I am

the way

the Truth

and the Life

Direction,

Spirit Self

Life Spirit

Spirit Man

The “I am” shows the direction man must take in order to unfold Spirit Self, Life Spirit, and Spirit Man.

In the Gospel of St. John we can also find, direct Anthroposophical truths. The writer of this Gospel relates (in Chapter 9:3) the fact that in each human being there is an individual ego, that in this ego there is a spark of divine substance, and that this spark must develop to the “God within us.” In most of the translations of the Bible, Christ's answer to the question: “Who did sin, this man or his parents, that he was born blind?” we read: “Neither hath this man sinned, nor his parents; but that the works of God should be made manifest in him.” But is this a view worthy of a Christian, that God makes a man be born blind, in order that God may make His Glory manifest in him? What an incredible conception of God, that can arrive at such a conclusion: This passage is much more simple and clear when we view it with the knowledge of Spiritual Science. Christ replied: “Neither has this man sinned, nor his parents; he is fulfilling his karma, in order that the divine spark in him shall become visible, in order that the works of “The God in him” shall be made manifest. That is the way in which Christ's answer should be translated: “He was born blind in order that the works of the God in him may be made manifest.” Each human being through repeated incarnations on Earth. It is not necessary that he should have sinned in this life; it is possible that he has brought from a former life the guilt which has led to this fate in this life. Here we have the teaching of karma, quite in the anthroposophical sense, karma which works over from one incarnation to another. The fact that Christ's teaching was opposed to the general views of the Jews is apparent, and this also explains the discord into which He comes with them (John 9:22).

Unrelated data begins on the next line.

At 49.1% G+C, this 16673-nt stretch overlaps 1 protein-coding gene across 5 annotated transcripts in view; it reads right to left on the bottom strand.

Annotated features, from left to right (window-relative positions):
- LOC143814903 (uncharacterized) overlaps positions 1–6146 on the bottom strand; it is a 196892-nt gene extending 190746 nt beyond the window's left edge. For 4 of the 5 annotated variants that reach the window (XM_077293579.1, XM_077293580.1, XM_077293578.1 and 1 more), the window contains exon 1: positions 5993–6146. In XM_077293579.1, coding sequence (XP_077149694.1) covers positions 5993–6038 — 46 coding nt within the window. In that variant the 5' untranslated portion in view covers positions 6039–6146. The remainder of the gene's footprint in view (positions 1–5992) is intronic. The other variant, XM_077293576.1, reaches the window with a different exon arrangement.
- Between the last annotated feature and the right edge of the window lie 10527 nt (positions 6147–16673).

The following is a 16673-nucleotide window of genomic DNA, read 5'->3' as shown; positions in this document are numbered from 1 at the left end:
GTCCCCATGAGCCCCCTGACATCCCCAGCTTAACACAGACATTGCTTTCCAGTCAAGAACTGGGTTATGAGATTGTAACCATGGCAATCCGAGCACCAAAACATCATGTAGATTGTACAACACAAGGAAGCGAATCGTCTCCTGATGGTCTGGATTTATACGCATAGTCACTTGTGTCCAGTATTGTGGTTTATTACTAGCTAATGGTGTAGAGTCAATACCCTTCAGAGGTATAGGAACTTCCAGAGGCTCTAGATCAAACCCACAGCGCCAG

There is another passage in the Gospel which reminds us of the teaching of karma. In the eighth chapter we read that when the Pharisees asked His opinion of the adulteress, Jesus bent down without speaking a word, and wrote with His finger on the ground. But the earth, as we have seen, is His own body. He does not condemn the adulteress, but He writes her deed into his own organism. By this He indicates that, just as seed planted in the ground grows up and bears fruit after its kind, so does each seed of man spring up in a later life and will bear the fruit corresponding to it and that there is no power on Earth that can take away the consequences of a deed. Theologians believe in thc propitiatory death: they believe that Christ has died for us and that therefore they cannot accept the teaching of karma, as this contradicts the view that Christ, through His death, has taken upon Himself the sins of the world. But when this matter is rightly grasped, the disharmony between the anthroposophical and the theological view dissolves into harmony.

The teaching of karma signifies for life in the world that which the ledger signifies for the merchant. According to the law of karma we must assume that the effect of what I have done in a former life approaches me in the present life, and that what I now do will come forth again in a later life. Thus we have a complete life-balance: on the one side the good deeds are entered, on the other side the bad ones. Now if someone believes that under the dominion of the law of karma he cannot perform any voluntary acts, as his mode of acting is always the result of his former deeds, he is like a merchant who would say: “I have just balanced my books, I cannot do any more business, for this would make my balance wrong.” For a merchant this would be a wrong way of thinking, and the opinion we have described above in respect of the result of karma is equally wrong.